Dear Andrew Telegdi and CIMM members:
You have asked for public response to CIMM Report 12 tabled Oct. 06, 2005, titled "Updating Canada's Citizenship Laws: It's Time" and archived at
I must commend the Committee for its vast effort in trying to father the new Citizenship of Canada Act. In general, I concur with its recommendations except in the two areas indicated below.
Recommendation 2 suggests that the preamble include the statement: "There must be equal treatment of Canadian-born and naturalized citizens." This would only be possible if the new Citizenship of Canada Act adopted the principle that the citizenship of naturalized Canadians is not revocable. This is the position promoted by the vast majority of witnesses, who testified before your Committee in 2003 and 2005 on this issue, and who decried the second-class status of naturalized Canadians that revocation of citizenship implies.
On Jun. 22, 2005, I responded to CIMM Report 10 "Citizenship Revocation" archived at
and will not repeat the views expressed therein and in previous submissions on Apr. 07, 2005; April 24, 2003 and Feb. 14, 2003:
Nevertheless, you will note that, despite your recommendation that an exclusively judicial process based on rigorous criminal rules of evidence be utilized for citizenship revocation, a Pre-Trial Conference on Oct. 18, 2005 indicates that the government intends to use the old discredited civil process to revoke the citizenship of Jura Skomatchuk and Josef Furman (Court File Nos: T-440-04 and T-560-04 respectively).
Obviously, the Minister of Justice, Irwin Cotler, and the Minister of Citizenship and Immigration, Joe Volpe, as well as the bureaucrats in the departments for which they are responsible, view the work of CIMM and the witnesses who testified at your hearings with contempt. This confirms that these people are responsive to the Holocaust Industry, rather than our elected representatives and the Canadian public.
A glaring omission in your Report 12 is any consideration of the issue of dual citizenship. In my various submissions indicated above, I have consistently promoted my view that "There should be no stateless person; there should be no person with dual or multiple citizenships." In fact, during my verbal testimony on Apr. 07, 2005, I specifically stated:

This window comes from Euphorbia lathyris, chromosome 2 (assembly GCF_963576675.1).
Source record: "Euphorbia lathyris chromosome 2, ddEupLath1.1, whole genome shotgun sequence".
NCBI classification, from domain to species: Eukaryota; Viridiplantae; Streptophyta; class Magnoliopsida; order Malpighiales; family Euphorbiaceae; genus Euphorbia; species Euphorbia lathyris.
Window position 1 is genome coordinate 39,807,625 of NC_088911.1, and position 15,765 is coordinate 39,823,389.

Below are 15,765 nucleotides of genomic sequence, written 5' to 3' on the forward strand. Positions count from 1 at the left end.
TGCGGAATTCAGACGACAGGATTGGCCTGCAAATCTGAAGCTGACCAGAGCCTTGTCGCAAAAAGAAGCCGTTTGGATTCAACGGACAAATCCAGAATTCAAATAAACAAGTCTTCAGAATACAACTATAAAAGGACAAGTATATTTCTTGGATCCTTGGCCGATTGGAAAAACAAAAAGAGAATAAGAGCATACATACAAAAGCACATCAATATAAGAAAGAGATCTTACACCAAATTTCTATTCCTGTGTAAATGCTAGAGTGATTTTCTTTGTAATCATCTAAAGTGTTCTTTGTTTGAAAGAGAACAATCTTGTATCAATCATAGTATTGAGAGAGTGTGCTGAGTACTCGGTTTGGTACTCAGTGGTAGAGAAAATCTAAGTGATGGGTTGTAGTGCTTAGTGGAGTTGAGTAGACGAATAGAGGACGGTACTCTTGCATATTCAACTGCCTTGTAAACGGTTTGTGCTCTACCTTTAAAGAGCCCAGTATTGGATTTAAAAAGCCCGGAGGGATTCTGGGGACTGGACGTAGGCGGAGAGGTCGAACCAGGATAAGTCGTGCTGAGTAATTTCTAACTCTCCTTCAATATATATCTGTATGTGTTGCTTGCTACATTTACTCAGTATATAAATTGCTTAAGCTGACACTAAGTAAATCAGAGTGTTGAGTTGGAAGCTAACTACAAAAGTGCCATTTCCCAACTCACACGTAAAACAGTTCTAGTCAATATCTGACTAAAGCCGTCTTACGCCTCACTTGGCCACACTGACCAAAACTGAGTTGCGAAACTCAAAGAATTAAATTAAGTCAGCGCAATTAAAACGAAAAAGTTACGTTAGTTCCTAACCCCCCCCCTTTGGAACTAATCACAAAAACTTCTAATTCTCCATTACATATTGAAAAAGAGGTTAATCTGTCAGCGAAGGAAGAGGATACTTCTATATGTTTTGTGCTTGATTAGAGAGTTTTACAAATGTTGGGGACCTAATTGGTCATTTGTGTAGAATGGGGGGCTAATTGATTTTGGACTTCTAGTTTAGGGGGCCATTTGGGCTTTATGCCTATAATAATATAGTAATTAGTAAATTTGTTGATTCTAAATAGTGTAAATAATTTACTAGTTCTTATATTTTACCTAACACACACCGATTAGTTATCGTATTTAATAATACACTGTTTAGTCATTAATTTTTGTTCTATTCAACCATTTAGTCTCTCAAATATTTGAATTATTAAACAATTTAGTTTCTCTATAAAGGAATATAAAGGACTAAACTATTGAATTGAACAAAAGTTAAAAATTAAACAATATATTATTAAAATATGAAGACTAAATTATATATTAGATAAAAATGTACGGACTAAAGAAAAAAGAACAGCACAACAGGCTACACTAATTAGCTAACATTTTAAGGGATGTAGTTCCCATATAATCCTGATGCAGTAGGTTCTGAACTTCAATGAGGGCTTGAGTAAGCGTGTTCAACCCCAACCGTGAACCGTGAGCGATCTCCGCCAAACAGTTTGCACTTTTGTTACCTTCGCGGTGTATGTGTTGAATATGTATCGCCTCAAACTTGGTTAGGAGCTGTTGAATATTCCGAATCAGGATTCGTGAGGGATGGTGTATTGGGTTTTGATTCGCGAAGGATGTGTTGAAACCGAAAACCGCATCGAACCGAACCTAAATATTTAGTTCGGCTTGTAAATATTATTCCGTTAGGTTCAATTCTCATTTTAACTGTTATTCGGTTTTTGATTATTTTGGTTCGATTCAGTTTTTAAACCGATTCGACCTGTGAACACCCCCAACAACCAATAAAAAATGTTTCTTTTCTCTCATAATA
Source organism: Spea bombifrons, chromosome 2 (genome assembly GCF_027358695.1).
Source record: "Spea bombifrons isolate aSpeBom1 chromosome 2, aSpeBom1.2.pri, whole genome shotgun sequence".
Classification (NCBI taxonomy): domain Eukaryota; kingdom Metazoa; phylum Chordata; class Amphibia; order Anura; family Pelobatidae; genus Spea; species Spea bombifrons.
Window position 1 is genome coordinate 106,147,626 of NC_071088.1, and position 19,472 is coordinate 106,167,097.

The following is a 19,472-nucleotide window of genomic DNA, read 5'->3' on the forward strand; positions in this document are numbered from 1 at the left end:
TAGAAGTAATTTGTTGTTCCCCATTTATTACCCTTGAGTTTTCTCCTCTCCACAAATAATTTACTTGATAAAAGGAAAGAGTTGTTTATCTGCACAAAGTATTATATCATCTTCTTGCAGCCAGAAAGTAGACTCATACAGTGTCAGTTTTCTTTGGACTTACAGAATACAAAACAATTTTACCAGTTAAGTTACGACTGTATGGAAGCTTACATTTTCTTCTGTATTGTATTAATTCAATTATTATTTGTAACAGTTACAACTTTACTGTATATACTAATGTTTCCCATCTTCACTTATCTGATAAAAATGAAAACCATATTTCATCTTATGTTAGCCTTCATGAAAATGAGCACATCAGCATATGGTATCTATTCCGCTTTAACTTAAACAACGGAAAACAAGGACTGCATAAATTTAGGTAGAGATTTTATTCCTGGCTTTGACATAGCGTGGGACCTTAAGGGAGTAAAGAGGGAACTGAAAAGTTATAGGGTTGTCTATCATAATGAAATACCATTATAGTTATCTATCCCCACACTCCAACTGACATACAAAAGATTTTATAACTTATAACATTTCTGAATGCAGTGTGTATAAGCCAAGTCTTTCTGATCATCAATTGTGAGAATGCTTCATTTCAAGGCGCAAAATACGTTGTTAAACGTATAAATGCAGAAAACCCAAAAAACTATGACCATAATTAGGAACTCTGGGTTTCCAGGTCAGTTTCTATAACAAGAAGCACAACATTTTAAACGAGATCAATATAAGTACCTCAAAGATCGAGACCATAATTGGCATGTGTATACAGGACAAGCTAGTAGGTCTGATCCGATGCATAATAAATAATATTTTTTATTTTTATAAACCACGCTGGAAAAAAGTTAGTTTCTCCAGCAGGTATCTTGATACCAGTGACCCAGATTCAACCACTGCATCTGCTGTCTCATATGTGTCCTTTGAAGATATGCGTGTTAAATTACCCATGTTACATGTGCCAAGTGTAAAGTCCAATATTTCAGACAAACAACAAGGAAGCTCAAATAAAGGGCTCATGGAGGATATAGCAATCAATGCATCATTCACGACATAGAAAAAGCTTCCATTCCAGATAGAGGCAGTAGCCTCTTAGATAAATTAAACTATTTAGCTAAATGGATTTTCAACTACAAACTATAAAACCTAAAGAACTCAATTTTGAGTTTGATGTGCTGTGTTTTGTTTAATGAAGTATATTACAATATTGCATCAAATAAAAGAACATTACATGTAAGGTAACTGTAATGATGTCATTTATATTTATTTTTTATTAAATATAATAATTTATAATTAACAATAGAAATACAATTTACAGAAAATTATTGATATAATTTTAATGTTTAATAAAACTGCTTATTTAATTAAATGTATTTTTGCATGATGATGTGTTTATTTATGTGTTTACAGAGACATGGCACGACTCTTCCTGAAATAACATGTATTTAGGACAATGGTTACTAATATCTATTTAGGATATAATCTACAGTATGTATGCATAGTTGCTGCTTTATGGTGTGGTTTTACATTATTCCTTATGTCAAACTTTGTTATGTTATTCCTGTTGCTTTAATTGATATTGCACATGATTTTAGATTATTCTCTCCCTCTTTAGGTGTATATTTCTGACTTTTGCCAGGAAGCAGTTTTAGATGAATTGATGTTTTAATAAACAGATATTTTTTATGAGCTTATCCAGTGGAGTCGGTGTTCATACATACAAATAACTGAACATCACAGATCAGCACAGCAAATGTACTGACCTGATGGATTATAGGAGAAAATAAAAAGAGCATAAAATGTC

"The issue of dual or multiple citizenship has been discussed peripherally at CIMM meetings several times. My understanding is that Canadian citizenship was defined in 1947 and dual citizenship was not allowed. Presumably sometimes after 1977, it was introduced surreptitiously by the CIC bureaucracy without any input from the public or Parliament.
In my opinion, the issue of dual citizenship is very important to the concept and definition of Canadian citizenship. It should be discussed at the public hearings and very clearly handled in the Citizenship Act.
I would urge CIMM to prepare a background study on dual citizenship -- its historical development (or lack thereof) and its status in Canada as of 2005. This study should include the number of Canadians, who possess dual citizenship -- complete with a breakdown according to age, gender, education, occupation, residency and the countries involved. There should be a similar breakdown of landed immigrants and visitors (both legal and illegal)."
Since that time there have been two relevant -- perhaps contradictory -- incidents which have confronted Canadians:
(1) Under public pressure, Governor General Michaelle Jean was forced to renounce her French citizenship.
(2) Alfonso Gagliano is encouraging Canadian citizens of Italian origin to vote in the forthcoming Italian elections.
Personally, I cannot see how one could draft a Citizenship of Canada Act without discussing and resolving this critical issue.
William Zuzak, Ph.D.